FAA's Trump Card Targeted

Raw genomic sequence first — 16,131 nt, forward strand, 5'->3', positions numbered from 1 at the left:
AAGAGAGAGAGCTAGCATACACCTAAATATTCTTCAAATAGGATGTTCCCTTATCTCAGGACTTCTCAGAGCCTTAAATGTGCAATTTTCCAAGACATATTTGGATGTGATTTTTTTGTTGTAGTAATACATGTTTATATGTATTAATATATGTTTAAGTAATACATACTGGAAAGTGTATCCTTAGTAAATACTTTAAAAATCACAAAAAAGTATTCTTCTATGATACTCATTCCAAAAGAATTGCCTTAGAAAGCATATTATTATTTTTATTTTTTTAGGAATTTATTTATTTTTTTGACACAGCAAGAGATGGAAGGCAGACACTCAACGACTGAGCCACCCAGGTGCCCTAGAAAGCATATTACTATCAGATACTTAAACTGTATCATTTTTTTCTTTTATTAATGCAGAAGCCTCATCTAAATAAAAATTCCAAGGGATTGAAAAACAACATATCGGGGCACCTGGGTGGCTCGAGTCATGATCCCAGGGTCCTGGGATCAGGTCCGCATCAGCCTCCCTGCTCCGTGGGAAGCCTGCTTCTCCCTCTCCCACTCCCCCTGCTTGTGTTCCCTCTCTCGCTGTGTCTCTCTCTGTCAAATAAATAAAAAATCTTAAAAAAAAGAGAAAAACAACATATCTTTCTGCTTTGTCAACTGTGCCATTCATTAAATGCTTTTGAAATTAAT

Under the current rules, the FAA has the ability to declare an impasse in negotiations. That sends the whole package to the Republican-controlled Congress for consideration. If, as is widely speculated would be the case, Congress fails to deal with the contract within 60 days, the FAA deal that was on the table when the impasse was declared would by default become the new contract. Naturally, the union leaders are unlikely to see this as a fair arrangement and have lobbied tirelessly to kick that particular piece of legislation aside. The unions got their first break a month ago when Senate Democrats launched their bill. The bipartisan House bill is an exact replica of the Senate bill. The FAA isn't likely to react quietly. The agency also has friends and influence on the Hill and there's a good chance House members will be getting letters from the agency urging them to vote against the bill. In a Jan. 13 letter to Sen. Barack Obama, who sponsored the Senate bill, FAA Administrator Marion Blakey said the agency still hoped for a voluntary agreement but that the FAA's impasse-declaration right was a necessary balance to the unions' unique ability to bargain on wage and benefits issues. Virtually all other federal employees get their pay set unilaterally by management.